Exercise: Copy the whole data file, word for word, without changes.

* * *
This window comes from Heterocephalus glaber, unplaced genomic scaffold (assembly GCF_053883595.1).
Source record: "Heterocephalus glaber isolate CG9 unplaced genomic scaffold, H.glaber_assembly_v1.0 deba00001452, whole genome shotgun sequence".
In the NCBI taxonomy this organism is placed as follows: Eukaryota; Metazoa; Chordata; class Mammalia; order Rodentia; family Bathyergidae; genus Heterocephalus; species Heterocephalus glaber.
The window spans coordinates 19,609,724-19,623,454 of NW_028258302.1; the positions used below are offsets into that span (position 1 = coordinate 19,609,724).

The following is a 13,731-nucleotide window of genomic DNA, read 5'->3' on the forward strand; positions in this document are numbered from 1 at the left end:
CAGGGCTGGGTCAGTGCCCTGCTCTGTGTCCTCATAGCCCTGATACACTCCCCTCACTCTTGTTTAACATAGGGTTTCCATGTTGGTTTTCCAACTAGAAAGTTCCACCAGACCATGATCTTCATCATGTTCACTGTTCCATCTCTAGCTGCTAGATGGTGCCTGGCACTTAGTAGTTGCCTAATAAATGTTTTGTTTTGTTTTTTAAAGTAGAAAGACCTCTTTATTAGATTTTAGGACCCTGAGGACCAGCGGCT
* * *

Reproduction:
This window comes from Heterocephalus glaber, unplaced genomic scaffold (assembly GCF_053883595.1).
Source record: "Heterocephalus glaber isolate CG9 unplaced genomic scaffold, H.glaber_assembly_v1.0 deba00001452, whole genome shotgun sequence".
In the NCBI taxonomy this organism is placed as follows: Eukaryota; Metazoa; Chordata; class Mammalia; order Rodentia; family Bathyergidae; genus Heterocephalus; species Heterocephalus glaber.
The window spans coordinates 19,609,724-19,623,454 of NW_028258302.1; the positions used below are offsets into that span (position 1 = coordinate 19,609,724).

The following is a 13,731-nucleotide window of genomic DNA, read 5'->3' on the forward strand; positions in this document are numbered from 1 at the left end:
CAGGGCTGGGTCAGTGCCCTGCTCTGTGTCCTCATAGCCCTGATACACTCCCCTCACTCTTGTTTAACATAGGGTTTCCATGTTGGTTTTCCAACTAGAAAGTTCCACCAGACCATGATCTTCATCATGTTCACTGTTCCATCTCTAGCTGCTAGATGGTGCCTGGCACTTAGTAGTTGCCTAATAAATGTTTTGTTTTGTTTTTTAAAGTAGAAAGACCTCTTTATTAGATTTTAGGACCCTGAGGACCAGCGGCT